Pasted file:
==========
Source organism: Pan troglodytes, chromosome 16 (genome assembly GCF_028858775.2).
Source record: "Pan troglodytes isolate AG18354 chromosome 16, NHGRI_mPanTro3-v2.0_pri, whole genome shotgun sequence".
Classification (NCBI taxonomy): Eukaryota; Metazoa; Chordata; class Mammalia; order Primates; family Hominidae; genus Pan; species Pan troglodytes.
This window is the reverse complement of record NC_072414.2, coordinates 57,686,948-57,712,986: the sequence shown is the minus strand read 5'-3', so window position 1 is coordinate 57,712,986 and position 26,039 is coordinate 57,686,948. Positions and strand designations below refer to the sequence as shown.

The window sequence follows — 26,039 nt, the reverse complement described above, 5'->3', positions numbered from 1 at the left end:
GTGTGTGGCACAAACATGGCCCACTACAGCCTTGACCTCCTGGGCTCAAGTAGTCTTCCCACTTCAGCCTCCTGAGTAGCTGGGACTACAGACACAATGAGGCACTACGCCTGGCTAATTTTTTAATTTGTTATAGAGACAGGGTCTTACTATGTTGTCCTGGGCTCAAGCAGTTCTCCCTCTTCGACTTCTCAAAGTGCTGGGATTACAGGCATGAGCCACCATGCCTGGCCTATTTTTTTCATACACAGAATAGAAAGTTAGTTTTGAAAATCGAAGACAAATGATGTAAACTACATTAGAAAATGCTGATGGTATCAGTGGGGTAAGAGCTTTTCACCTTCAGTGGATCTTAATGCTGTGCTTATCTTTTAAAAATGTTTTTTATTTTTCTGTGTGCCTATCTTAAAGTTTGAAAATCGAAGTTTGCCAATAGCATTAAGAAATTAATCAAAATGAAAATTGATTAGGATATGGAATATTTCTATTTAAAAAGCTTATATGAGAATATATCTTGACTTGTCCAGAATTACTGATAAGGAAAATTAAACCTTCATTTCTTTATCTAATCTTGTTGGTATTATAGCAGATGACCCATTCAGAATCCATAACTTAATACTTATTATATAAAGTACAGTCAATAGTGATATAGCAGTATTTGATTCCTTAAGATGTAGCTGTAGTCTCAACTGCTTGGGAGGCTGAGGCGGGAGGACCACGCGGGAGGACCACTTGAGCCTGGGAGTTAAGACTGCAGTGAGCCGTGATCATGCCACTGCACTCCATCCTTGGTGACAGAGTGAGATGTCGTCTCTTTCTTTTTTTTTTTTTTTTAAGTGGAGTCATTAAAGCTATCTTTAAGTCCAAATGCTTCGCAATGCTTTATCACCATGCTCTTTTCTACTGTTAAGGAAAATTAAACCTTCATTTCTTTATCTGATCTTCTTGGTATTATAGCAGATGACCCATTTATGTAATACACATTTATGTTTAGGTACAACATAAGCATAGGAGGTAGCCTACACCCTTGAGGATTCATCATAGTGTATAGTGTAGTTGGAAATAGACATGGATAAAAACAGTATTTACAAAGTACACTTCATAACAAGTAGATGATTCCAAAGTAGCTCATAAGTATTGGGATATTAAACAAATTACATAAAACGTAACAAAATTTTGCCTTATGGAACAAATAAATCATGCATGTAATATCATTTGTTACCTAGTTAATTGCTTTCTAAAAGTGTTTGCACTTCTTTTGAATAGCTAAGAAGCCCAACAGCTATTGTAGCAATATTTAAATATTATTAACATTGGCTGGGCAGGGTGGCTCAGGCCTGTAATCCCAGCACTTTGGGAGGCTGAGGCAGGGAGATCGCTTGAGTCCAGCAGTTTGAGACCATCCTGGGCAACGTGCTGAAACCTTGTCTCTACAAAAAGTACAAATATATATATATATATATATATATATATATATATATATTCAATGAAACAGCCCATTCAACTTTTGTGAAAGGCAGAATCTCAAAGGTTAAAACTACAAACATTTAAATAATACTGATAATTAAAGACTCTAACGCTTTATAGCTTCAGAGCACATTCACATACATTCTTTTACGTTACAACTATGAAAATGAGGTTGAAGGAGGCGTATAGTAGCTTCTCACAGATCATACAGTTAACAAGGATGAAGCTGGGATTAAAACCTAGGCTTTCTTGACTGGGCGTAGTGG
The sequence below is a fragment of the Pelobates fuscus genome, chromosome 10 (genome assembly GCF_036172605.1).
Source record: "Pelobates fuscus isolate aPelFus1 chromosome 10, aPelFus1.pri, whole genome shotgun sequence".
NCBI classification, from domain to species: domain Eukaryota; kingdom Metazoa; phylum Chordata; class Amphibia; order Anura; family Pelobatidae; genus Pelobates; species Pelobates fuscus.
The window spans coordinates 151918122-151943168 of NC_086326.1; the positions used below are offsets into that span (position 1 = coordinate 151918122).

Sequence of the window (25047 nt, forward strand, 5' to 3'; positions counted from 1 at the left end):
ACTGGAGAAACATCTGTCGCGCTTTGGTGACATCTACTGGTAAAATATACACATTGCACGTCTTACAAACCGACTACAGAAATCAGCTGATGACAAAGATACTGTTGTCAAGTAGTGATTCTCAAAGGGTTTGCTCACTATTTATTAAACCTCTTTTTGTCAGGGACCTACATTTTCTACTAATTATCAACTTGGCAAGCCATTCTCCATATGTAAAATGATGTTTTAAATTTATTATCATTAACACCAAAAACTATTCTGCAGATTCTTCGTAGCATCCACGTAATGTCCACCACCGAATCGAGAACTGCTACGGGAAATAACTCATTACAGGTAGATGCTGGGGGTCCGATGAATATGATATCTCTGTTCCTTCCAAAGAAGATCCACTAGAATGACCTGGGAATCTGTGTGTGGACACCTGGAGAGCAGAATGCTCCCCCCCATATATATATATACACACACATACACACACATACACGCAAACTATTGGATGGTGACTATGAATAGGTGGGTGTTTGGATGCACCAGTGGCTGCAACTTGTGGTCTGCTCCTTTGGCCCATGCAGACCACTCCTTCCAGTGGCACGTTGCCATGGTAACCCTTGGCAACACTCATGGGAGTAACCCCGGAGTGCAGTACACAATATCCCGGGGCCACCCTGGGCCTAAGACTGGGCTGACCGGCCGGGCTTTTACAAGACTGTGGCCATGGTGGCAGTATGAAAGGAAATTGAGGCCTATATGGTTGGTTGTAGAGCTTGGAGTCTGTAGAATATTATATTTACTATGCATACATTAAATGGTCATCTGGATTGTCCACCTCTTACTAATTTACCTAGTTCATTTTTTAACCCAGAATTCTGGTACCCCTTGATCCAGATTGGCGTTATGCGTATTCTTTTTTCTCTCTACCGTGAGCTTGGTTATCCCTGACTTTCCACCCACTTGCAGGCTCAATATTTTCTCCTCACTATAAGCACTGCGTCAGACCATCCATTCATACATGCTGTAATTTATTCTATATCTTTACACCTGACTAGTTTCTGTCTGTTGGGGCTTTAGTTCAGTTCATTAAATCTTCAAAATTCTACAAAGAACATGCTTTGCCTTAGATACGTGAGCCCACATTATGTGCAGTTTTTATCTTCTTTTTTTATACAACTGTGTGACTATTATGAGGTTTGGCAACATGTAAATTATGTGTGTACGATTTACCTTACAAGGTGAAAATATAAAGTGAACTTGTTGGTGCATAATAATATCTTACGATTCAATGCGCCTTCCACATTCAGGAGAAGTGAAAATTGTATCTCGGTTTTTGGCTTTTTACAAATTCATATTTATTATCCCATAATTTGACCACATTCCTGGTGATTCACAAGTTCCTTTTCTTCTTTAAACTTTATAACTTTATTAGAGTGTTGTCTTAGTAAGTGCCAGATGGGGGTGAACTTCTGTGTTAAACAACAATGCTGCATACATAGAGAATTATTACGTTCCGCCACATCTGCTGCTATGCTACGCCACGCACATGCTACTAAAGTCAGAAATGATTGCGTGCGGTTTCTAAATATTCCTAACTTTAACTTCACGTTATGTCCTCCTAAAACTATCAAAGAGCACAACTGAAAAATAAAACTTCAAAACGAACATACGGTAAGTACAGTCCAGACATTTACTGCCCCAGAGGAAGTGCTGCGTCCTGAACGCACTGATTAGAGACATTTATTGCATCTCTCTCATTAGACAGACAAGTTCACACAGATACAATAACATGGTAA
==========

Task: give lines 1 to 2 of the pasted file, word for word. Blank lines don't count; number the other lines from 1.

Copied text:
Source organism: Pan troglodytes, chromosome 16 (genome assembly GCF_028858775.2).
Source record: "Pan troglodytes isolate AG18354 chromosome 16, NHGRI_mPanTro3-v2.0_pri, whole genome shotgun sequence".